(vnunet) Microsoft has withdrawn its request for a hearing in response to European Commission antitrust complaints, signalling its desire to settle the case quickly. The oral hearing had been scheduled for 20 and 21 December and would have allowed Microsoft to add new or additional material to its defence against Commission antitrust allegations.
(CNN) Police have arrested seven people in the UK and carried out 130 raids in 19 countries in a global sweep against Internet child pornography. "Operation Landmark" targeted people who downloaded and distributed child pornography from the Internet. Police in 18 other countries - Australia, Belgium, Canada, France, Germany, Israel, Italy, Japan, Korea, the Netherlands, New Zealand, Portugal, Russia, Spain, Sweden, Taiwan, Turkey and the United States - also executed search and arrest warrants, acting on information supplied by Interpol. In one instance, the UK's National Crime Squad said, a newsgroup was used to seek help with the 'grooming' of a young child for abuse. see also Nine held in net child porn raids (Guardian) and Police examine paedophile evidence (BBC).
(Newsbytes) On Nov. 23, foreign ministers from the United States, Canada, Japan and South Africa joined their counterparts in 26 other countries in signing the Council of Europe’s "Convention on Cybercrime", an international treaty designed to harmonize laws and penalties for crimes committed via the Internet.
(Newsbytes) The European Union has taken several steps to combat cybercrime, notably heading up initiatives to confront "harmful and illegal content" on the Internet, while protecting copyrights and personal data, Erkki Liikanen, the E.U.'s commissioner for the information society, said. The E.U. Forum on Cybercrime's Brussels conference was organized as a first plenary session. Organizers invited industry members, law enforcement authorities, privacy protection groups and other parties to comment on E.U. policymaking in the online crime arena. see also Network Security - Policy Development in the European Union (RAPID) Speech by Mr Erkki Liikanen, and Inside EU-Cybercrime Hearing (q/depesche)A reasonably balanced view from the civil liberties' perspective of the first plenary session of the EU Cybercrime Forum.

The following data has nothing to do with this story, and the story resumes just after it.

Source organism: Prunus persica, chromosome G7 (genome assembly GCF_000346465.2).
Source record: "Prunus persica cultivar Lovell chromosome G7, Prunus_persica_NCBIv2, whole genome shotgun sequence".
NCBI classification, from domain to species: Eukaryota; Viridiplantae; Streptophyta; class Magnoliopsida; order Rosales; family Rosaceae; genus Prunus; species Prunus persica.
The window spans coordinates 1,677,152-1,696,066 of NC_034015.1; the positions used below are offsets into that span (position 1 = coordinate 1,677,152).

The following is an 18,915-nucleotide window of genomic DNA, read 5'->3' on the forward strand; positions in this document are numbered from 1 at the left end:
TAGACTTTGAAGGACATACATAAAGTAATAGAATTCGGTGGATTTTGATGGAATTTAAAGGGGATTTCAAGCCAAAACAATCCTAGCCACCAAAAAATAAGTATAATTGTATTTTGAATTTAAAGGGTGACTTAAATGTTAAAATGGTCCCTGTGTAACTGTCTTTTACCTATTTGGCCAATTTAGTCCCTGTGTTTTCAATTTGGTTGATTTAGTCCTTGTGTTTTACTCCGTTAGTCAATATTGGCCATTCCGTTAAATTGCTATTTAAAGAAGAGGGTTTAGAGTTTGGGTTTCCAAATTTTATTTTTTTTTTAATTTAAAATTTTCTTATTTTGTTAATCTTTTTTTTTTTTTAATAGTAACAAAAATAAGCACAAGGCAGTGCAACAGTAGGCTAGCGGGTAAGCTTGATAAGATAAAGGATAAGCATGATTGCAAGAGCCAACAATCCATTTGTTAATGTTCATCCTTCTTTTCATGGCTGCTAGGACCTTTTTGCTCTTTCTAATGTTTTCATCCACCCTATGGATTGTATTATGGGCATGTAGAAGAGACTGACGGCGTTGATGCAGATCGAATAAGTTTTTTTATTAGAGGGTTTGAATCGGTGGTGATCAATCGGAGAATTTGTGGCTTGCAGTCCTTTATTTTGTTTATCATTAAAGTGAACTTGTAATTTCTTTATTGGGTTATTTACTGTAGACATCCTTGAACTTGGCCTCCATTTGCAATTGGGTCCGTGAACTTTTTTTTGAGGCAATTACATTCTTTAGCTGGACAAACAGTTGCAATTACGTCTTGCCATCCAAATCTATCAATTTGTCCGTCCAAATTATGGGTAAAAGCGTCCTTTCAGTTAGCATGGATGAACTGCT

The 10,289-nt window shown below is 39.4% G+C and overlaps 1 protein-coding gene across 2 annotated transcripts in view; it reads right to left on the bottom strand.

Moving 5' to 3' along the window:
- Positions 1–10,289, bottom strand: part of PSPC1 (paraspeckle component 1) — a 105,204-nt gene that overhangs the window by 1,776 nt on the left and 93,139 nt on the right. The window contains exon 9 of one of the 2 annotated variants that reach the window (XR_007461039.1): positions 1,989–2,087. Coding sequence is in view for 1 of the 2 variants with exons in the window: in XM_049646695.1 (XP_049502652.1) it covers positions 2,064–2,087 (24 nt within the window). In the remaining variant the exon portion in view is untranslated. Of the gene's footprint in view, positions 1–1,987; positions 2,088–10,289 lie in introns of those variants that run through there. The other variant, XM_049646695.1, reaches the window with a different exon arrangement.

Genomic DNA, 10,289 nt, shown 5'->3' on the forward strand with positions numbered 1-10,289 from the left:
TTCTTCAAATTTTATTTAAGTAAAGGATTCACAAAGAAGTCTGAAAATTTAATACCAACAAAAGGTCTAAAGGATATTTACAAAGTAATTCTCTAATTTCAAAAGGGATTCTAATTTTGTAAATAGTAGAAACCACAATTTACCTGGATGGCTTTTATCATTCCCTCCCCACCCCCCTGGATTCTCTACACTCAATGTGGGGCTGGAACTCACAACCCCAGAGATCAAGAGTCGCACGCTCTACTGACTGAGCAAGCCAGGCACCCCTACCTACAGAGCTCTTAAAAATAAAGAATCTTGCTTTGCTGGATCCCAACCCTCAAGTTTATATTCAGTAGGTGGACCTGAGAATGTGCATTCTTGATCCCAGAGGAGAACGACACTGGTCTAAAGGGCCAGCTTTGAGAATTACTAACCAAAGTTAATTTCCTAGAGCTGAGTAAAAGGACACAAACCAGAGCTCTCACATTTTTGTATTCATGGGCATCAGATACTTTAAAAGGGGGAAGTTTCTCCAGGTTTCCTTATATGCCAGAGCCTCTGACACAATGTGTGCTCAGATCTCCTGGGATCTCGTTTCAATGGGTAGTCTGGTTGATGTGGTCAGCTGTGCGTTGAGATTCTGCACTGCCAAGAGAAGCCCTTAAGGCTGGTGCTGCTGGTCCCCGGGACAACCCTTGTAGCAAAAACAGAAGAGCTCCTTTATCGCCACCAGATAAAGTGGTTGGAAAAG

(ZDNet UK) The National Crime Squad (NCS) has confirmed that it will be using sophisticated facial-mapping software to identify the children depicted in 60,000 pornographic images obtained through dawn raids on suspected Internet pedophiles. The raids were part of the biggest-ever international crackdown on Internet pedophiles.
(Detroit Free Press) 17-year-old Will Luker's work as an unpaid intern on the ayne County Sheriff's Internet Crimes Task Force has led to the shutdown of one of the largest child-pornography Internet operations in the state. In two days, Luker wrote a script to modify a software program that enabled him to monitor the trading of underage sexual material in nine chat rooms.
(Newsbytes) An organization representing marketing companies in Canada is asking the country's telecommunication regulators to establish a mandatory "dot-not-call" registry to be heeded by all telemarketers.
(BBC) The government launches campaign to boost internet shopping as a survey suggests there is less fraud on the net than in the high street. The guidance on safe shopping is published in a new section on the Government's Consumer Gateway website, and it is also available in a leaflet available in Citizens' Advice Bureaux, libraries and at local authorities.
(Australian IT) The Federal Government has delayed the release of its half-yearly internet censorship report until early next year, despite promising to report to the Senate every six months.
(Heise) Bund und Länder verhandeln über eine Neugestaltung des Jugendschutzes in einer vernetzten Medienwelt. Bekannt wurde der Vorschlag, eine Sendezeitbegrenzung einzuführen. Die Entwürfe für einen Jugendmedienschutz-Staatsvertrag (JMStV) gehen nun sogar weit über eine solche 23-Uhr-Sperre für Heranwachsende im Netz hinaus. Demnach werden in Zukunft die Länder über den Jugendschutz wachen.Die Länder dürfen die strengen Regeln für den Rundfunk und die Mediendienste auf das Internet und alle elektronischen Online-Medien ausweiten .
(IDG) The U.S. Supreme Court listened to oral arguments on whether to reinstate a hotly debated Internet pornography law, after three years of wrangling over whether the law violates First Amendment rights. The Children's Online Protection Act (COPA), which levels heavy criminal penalties against the knowing distribution of online materials deemed harmful to minors. See also Considering 'Community Standards' and Internet Pornography (New York Times).
(FT) A US federal appeals court has delivered a big victory to copyright holders who want to use technology to protect films, music, and other copyrighted material from digital piracy. The second US circuit court of appeals in New York upheld a lower court ruling barring the publisher of a hacker website from publishing or linking to software which can be used to make unauthorised copies of DVDs (digital versatile disks). see also DVD CCA Appeals Ruling To Calif. Supreme Court (Newsbytes).